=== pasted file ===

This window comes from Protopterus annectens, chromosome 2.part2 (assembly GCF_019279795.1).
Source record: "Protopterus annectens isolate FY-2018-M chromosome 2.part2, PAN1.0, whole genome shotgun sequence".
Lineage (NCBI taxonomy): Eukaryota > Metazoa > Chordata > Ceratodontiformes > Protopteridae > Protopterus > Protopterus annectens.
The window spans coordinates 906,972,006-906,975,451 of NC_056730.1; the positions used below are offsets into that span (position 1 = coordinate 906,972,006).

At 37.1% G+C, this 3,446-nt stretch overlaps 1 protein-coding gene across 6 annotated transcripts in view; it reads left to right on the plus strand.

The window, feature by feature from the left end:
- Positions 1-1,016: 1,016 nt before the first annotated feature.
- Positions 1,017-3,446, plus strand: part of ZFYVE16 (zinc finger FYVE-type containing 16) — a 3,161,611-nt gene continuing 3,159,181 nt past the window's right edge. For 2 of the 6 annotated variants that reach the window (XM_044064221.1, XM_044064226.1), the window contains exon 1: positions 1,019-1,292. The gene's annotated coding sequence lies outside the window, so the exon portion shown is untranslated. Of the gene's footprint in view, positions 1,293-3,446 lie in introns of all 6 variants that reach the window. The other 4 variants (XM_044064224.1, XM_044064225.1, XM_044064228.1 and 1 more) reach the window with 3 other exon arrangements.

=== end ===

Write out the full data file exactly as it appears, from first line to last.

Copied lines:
This window comes from Protopterus annectens, chromosome 2.part2 (assembly GCF_019279795.1).
Source record: "Protopterus annectens isolate FY-2018-M chromosome 2.part2, PAN1.0, whole genome shotgun sequence".
Lineage (NCBI taxonomy): Eukaryota > Metazoa > Chordata > Ceratodontiformes > Protopteridae > Protopterus > Protopterus annectens.
The window spans coordinates 906,972,006-906,975,451 of NC_056730.1; the positions used below are offsets into that span (position 1 = coordinate 906,972,006).

At 37.1% G+C, this 3,446-nt stretch overlaps 1 protein-coding gene across 6 annotated transcripts in view; it reads left to right on the plus strand.

The window, feature by feature from the left end:
- Positions 1-1,016: 1,016 nt before the first annotated feature.
- Positions 1,017-3,446, plus strand: part of ZFYVE16 (zinc finger FYVE-type containing 16) — a 3,161,611-nt gene continuing 3,159,181 nt past the window's right edge. For 2 of the 6 annotated variants that reach the window (XM_044064221.1, XM_044064226.1), the window contains exon 1: positions 1,019-1,292. The gene's annotated coding sequence lies outside the window, so the exon portion shown is untranslated. Of the gene's footprint in view, positions 1,293-3,446 lie in introns of all 6 variants that reach the window. The other 4 variants (XM_044064224.1, XM_044064225.1, XM_044064228.1 and 1 more) reach the window with 3 other exon arrangements.